Securities Law Prof Blog

Editor: Eric C. Chaffee
Univ. of Toledo College of Law

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Thursday, March 13, 2008

SEC Suspends Trading in 26 Stocks in Corporate Hijacking Cases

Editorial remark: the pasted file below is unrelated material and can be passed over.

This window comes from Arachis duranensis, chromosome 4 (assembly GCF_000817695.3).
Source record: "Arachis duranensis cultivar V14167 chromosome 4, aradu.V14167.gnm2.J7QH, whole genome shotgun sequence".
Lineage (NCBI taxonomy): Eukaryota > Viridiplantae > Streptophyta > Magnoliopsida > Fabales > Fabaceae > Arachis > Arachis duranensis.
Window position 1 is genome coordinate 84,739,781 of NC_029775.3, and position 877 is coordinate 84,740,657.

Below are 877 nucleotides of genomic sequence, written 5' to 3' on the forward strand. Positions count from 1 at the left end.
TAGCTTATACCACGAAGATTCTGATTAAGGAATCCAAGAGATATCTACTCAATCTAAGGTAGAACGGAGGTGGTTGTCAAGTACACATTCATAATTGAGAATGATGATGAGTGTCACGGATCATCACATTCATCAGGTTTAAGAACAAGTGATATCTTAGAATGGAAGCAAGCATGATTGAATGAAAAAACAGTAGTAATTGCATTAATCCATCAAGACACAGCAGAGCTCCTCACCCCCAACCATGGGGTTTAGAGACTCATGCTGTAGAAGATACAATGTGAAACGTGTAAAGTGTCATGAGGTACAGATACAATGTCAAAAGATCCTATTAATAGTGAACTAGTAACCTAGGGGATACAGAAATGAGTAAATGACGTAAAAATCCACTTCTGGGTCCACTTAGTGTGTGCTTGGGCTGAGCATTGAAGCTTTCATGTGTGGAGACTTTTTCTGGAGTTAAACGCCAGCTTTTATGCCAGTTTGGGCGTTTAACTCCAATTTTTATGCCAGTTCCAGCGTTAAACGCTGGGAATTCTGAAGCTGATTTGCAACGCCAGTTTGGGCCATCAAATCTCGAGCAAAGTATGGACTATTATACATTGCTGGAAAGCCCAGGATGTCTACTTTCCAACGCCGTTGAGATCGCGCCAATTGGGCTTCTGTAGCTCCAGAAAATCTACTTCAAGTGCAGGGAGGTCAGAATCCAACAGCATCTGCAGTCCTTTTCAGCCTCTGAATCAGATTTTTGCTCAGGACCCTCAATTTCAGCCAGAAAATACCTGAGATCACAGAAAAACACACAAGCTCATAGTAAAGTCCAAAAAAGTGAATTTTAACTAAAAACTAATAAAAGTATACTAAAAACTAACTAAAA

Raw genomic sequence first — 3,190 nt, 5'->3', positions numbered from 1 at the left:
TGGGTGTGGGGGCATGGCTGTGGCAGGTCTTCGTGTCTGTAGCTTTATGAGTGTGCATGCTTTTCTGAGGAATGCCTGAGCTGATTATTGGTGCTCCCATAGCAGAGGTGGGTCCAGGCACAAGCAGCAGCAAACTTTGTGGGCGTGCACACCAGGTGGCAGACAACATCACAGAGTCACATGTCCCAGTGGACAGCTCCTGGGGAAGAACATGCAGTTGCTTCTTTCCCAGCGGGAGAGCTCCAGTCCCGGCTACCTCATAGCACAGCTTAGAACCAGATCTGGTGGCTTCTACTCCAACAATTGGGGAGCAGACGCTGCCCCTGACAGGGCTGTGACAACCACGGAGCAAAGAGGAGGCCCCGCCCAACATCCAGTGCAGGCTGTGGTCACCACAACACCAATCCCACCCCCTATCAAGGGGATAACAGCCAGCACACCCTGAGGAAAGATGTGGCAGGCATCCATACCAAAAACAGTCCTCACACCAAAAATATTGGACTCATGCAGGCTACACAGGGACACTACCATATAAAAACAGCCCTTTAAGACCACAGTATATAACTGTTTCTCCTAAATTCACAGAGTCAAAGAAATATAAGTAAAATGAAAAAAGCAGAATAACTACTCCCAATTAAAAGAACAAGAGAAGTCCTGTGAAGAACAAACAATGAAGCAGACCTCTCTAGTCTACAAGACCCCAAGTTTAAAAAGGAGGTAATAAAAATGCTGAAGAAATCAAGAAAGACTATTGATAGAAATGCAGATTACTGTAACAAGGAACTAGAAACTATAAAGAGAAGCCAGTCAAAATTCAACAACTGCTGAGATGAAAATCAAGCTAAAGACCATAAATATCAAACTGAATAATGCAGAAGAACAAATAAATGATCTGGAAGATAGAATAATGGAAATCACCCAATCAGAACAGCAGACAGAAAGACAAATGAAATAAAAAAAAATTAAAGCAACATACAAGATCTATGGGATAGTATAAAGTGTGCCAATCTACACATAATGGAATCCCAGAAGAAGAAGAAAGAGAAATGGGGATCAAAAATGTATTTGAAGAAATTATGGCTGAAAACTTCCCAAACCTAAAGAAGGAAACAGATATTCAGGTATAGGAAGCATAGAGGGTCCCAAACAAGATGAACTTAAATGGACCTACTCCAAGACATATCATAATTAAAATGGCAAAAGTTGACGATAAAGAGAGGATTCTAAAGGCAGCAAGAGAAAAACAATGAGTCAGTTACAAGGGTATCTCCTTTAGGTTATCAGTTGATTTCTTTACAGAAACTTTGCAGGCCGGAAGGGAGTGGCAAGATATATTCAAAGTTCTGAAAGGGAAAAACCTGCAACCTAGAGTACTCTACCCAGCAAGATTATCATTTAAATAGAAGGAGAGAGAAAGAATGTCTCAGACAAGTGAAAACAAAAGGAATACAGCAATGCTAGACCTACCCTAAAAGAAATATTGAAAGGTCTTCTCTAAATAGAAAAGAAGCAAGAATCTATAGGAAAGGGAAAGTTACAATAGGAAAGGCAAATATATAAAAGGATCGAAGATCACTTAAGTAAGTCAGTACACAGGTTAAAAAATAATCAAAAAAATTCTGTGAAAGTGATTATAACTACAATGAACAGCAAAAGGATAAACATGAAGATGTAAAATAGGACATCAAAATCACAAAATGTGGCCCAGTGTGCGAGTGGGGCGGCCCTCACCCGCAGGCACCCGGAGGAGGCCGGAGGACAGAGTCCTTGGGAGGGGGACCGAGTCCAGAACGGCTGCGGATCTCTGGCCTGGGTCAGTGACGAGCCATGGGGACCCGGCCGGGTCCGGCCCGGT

The SEC suspended trading in the securities of 26 companies that appear to have usurped the identity of defunct or inactive publicly-traded corporations using a tactic known as corporate hijacking. The Commission ordered the suspensions because of questions regarding the adequacy and accuracy of information pertaining to their status as publicly-traded companies.  The trading suspensions are part of the SEC's stepped-up effort to address fraud involving the securities of non-exchange traded, or microcap, securities. These are the first actions resulting from the recent formation of the Enforcement Division's microcap fraud working group. In March 2007, the Commission suspended trading in the securities of 35 companies as part of the SEC's Anti-Spam Initiative, which targets potentially fraudulent spam e-mail.

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